As a mom of four Black children, it's hard to keep having the same conversations with my kids every time one more person of color is killed by law enforcement. But these honest conversations are necessary to try and keep our children safe.

By Sharisse Tracey
April 19, 2021
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An image of the light bar on a police car.
Credit: Getty Images.

"When will they stop killing us, Mom?" my 14-year-old daughter asked me to the backdrop of the newly released body cam footage of police killing 13-year-old Adam Toledo, another person of color, another teenager, this time the same age as my youngest son. Never mind we'd just learned the latest news in the murder investigation of Daunte Wright, a 20-year-old father who was fatally shot in Minneapolis—all while the George Floyd murder trial is taking place. All these killings at the hands of police officers sworn to protect and serve.

How do you answer such a question from someone who understands right and wrong so definitively?

As a mom of four Black children—three of them being young men—I have had to try to answer this question far too many times. Lately I'm coming up short with anything other than how my daughter ended up describing these obvious wrongs that day: just stupid. Sure, there are other words we could use to give a definition of what is happening to our young, and not so young, children of color like racist, unjust, tragic, corrupt, and despairing. But regardless of how we describe it or how many times we try to bring attention to systemic racism, racial injustice, and Jim Crow, the problem is that in 2021 we can't seem to stop it. Nor can we shield our children from it.

When I was 20, not knowing I would be a mother by December of that same year, I, along with the world, watched the relentless 1991 beating of Rodney King, an unarmed Black motorist pulled over by the Los Angeles Police Department and viciously attacked for one minute and 19 seconds. At that time, cell phones were not recording our every move, but thankfully, someone witnessed the attack, recorded it on a video camera from his house, and sent it to the local news. It went what we now consider viral, and the brutality was shown repeatedly on TV and in newspapers. It was horrifying to see, but when it became too much for me, I was able to turn it off, not look, and in some ways try not to listen.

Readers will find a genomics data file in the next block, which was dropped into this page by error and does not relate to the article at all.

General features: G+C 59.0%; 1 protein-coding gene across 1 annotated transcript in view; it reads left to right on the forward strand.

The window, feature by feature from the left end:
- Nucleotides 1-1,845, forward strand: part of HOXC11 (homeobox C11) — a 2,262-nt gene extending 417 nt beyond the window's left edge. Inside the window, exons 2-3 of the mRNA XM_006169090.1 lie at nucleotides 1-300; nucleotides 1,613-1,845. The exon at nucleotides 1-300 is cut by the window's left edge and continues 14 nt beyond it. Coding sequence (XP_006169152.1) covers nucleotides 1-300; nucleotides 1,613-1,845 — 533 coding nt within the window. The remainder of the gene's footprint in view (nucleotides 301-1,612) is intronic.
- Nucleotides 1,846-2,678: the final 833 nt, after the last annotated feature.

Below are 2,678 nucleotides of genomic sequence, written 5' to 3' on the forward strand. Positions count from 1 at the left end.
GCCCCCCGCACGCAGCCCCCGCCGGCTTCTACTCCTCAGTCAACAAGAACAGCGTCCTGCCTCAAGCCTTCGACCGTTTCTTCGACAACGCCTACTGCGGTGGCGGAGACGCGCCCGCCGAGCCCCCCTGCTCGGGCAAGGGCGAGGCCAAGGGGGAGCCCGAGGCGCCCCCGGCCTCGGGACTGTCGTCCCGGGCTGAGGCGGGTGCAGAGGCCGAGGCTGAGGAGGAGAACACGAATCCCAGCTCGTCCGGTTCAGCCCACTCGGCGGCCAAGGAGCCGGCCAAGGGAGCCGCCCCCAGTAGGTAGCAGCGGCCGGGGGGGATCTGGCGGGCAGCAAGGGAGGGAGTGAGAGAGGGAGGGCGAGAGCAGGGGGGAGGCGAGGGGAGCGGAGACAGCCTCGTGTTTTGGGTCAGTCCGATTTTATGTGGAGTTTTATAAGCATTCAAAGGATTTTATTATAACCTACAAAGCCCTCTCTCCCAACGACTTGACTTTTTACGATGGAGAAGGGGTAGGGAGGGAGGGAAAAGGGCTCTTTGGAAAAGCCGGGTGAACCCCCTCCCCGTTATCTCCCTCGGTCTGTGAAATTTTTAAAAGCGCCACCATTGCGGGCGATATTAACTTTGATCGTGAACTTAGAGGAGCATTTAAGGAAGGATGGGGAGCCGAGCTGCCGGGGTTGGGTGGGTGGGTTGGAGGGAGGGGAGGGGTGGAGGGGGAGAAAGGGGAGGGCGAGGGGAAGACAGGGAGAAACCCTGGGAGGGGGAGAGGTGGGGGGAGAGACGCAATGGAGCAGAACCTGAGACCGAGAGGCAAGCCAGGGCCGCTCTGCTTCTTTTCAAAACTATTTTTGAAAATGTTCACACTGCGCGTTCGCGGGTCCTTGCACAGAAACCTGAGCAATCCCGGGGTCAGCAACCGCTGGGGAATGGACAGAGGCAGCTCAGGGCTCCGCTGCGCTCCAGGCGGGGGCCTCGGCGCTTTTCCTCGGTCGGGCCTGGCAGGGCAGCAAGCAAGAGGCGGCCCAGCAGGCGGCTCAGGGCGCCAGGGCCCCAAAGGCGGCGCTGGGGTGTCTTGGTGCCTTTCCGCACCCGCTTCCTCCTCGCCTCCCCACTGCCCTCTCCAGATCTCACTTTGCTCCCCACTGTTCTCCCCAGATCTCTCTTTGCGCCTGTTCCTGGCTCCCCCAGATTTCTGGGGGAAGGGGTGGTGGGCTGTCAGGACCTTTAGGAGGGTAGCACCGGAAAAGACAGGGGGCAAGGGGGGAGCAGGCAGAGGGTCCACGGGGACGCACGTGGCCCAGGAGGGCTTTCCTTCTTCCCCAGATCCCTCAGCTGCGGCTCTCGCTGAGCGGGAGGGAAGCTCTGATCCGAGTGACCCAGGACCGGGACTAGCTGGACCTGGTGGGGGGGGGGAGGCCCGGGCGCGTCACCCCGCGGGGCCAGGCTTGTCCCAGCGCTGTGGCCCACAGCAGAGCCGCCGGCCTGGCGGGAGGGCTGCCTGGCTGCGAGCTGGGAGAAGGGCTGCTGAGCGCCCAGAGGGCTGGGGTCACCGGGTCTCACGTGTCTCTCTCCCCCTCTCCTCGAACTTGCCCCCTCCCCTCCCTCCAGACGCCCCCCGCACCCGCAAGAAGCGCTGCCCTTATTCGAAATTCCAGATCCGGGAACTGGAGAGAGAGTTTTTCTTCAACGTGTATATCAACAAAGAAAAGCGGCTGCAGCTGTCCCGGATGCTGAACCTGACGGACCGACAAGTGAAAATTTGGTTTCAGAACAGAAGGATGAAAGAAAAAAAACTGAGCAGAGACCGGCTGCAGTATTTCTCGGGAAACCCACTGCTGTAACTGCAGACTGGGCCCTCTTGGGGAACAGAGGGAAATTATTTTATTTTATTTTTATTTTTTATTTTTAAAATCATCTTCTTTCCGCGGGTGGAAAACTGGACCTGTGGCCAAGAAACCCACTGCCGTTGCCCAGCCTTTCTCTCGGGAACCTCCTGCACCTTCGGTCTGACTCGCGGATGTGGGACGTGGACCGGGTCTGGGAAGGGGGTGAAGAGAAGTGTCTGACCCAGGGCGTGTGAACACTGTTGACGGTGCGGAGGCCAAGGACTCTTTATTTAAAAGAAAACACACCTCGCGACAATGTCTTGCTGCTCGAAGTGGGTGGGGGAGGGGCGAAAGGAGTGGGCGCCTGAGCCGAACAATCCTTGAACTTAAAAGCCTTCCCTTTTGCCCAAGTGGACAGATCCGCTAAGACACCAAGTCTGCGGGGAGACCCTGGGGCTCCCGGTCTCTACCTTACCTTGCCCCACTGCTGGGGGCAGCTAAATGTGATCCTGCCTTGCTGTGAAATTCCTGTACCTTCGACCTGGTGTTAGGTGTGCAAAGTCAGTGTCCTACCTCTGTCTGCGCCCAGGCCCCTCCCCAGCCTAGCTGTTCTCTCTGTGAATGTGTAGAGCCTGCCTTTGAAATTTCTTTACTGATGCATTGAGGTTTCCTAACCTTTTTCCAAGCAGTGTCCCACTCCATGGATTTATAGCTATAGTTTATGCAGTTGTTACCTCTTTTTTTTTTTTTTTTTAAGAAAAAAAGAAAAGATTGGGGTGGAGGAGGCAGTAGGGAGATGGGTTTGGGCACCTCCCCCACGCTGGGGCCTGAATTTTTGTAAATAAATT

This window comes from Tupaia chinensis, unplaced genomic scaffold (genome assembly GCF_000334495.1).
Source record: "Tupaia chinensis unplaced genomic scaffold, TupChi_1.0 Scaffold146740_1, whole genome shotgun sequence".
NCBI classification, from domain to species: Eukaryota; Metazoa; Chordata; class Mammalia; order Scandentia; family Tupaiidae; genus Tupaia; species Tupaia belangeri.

Thirty years later our children witness these kinds of attacks on a constant 24-hour loop even if they don't watch the news on television. Their news travels to them by way of their cell phones, tablets, and laptops or by their friends' or parents' devices. These horrific events are always only an earshot or screen away. So, our children can't escape this unjust reality even if they wanted to. It's a reality I never could have imagined that three decades later, I would be forced to keep explaining, and keep trying to make sense of public executions at the hands of law enforcement.

I'm running out of what I call "just get home" tactics to teach my young non-driving children, and I can only reiterate, remind, and pray for my older ones to continue to do what I'm sure every Black parent has instilled in their kids. First, call me or someone if you are getting pulled over and record the encounter. If you fear for your safety, drive to a lit, public area and call 911 to notify them you are scared for your life and to have an ear witness. Once you are pulled over, keep your hands visibly on the steering wheel or dashboard, speak in "Yes, Ma'am" and "No, Sir" language, don't be confrontational, don't argue, articulate clearly when you must reach for your license, registration, or anything, and again, keep your phone recording or someone on the line listening.

In the case of Alex Toledo, the country appears to be split, as it is on so many other life-changing matters. Questions have been raised on whether this young man had a gun that he tossed seconds prior to being shot as if that fact potentially justifies the police officer using deadly force. However, I am 100 percent clear on one thing, I am exhausted of attempting to explain another murder of one of our own at the hands of a police officer. We deserve better.

I recently had this conversation with a white coworker, a mother of two teenagers she describes as privileged, and she expressed her concern about what is going on in our country. She asked, "What can I do?" My answer was to keep doing just what she's doing: Don't be afraid to talk about it and ask questions of your friends of color. Admitting your privilege is likely the first step and then decide how you will use it to be an advocate for others. She committed to keep talking to her children to make them more aware and empathetic to their friends of color.

We all must keep talking to all our children, and listening to them, but more than anything we must be honest. Our children of color are living this reality every day and the only chance they have at survival is to be armed with the truth and have advocates that will stand up, call out racism, and fight for and with them. Every child deserves a future but recognizing some of us must fight for ours might be the first step in claiming it.

Sharisse Tracey is a mother of four, an educator, and writer in upstate New York. You can find her on Facebook, Twitter, and Instagram.